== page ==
Image courtesy of: Zimbio
After meeting to discuss about a host of issues, the International Cricket Council (ICC) announced some major changes to the game.
- Each format will now be given more context as the ICC approved a two-year Test league, a 13-team ODI league and a regional qualification system for the World Twenty20, which could be implemented as early as 2019.
- A new governance and finance model was met with approval by 10 of the 13 ICC Board members. In 2014, India, England and Australia formed what is known as the ‘Big Three’ and had control over a lot of the decisions made. They also gained a larger share of the revenue, while the rest was split amongst the other cricket boards. India voiced their opposition to the new model, as did Sri Lanka. Zimbabwe, meanwhile, opted not to vote on the matter.
- The Chief Executives’ Committee (CEC) have agreed to ensure that DRS is used in all formats of the game and also confirmed that the review system will be brought into play in Twenty20 Internationals, whereby each side will have one review.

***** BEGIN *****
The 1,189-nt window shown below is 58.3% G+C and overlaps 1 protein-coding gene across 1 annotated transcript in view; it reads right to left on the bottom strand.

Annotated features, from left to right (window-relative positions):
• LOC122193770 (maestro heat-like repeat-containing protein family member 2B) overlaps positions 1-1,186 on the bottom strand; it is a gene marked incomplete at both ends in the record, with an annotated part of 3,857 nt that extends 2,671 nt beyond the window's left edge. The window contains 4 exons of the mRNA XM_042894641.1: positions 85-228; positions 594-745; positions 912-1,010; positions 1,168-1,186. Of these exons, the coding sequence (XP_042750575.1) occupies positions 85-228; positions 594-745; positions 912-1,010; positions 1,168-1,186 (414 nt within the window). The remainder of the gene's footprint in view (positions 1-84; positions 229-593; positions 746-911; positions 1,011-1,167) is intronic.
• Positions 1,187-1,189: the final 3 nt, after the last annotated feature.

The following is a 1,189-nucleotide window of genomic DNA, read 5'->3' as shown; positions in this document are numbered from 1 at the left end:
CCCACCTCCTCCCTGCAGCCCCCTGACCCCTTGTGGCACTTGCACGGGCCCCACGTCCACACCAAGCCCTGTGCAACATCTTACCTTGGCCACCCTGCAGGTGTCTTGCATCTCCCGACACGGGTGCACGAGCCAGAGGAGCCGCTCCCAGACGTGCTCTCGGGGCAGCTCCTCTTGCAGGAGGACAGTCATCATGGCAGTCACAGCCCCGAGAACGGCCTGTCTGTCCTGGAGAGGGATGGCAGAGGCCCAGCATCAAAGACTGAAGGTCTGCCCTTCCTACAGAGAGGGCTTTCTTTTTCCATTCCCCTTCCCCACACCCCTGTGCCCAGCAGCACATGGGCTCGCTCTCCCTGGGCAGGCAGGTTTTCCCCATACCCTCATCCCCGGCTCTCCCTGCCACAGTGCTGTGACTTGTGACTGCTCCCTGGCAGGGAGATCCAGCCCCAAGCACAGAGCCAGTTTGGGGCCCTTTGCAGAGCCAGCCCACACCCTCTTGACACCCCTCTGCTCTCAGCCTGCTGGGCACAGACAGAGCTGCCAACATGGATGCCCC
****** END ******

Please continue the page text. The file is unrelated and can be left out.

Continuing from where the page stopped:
- The CEC also announced the implementation of a demerit points system for grounds and pitches that receive a poor rating. If a ground receives a demerit point, it will stay in effect for five years. If a venue accumulates five demerit points, it will lead to a 12-month suspension.
- Super Overs will take place in the Champions Trophy and Women’s World Cup, but only if a tie occurs in the semi-finals or final.
- Afghanistan have taken one step closer to receiving Full Member status as their Ahmad Shah Abdali Regional Four-Day Tournament was granted first class status, while their Shpageeza T20 League was given List A status.
- The 2020 Women’s World Twenty20 will take place in Australia from February 21 to March 8.
- An ICC Medical Advisory Committee will be created in order to “consider and advise on sports medicine and sports science issues”.